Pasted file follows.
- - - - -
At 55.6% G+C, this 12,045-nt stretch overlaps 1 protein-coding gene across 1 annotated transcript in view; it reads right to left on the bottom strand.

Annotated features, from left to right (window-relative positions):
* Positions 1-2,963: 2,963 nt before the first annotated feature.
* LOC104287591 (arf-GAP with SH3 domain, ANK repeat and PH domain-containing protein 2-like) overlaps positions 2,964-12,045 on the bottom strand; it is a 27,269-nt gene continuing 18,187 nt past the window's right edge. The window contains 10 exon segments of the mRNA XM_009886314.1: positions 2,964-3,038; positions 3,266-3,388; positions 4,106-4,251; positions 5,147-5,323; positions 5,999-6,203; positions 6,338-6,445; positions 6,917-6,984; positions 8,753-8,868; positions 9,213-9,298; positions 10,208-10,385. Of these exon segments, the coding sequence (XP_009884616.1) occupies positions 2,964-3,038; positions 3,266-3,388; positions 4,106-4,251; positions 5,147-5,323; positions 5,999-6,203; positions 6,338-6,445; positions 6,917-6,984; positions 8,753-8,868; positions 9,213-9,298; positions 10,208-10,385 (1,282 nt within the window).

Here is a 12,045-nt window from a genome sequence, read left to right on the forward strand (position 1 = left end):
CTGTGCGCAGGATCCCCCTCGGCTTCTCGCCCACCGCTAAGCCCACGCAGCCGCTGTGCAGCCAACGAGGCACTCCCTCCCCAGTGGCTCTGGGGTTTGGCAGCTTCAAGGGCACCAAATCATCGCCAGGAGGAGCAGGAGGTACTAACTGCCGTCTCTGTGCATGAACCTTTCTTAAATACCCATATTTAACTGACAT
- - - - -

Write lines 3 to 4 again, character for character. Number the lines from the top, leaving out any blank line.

* Positions 1-2,963: 2,963 nt before the first annotated feature.
* LOC104287591 (arf-GAP with SH3 domain, ANK repeat and PH domain-containing protein 2-like) overlaps positions 2,964-12,045 on the bottom strand; it is a 27,269-nt gene continuing 18,187 nt past the window's right edge. The window contains 10 exon segments of the mRNA XM_009886314.1: positions 2,964-3,038; positions 3,266-3,388; positions 4,106-4,251; positions 5,147-5,323; positions 5,999-6,203; positions 6,338-6,445; positions 6,917-6,984; positions 8,753-8,868; positions 9,213-9,298; positions 10,208-10,385. Of these exon segments, the coding sequence (XP_009884616.1) occupies positions 2,964-3,038; positions 3,266-3,388; positions 4,106-4,251; positions 5,147-5,323; positions 5,999-6,203; positions 6,338-6,445; positions 6,917-6,984; positions 8,753-8,868; positions 9,213-9,298; positions 10,208-10,385 (1,282 nt within the window).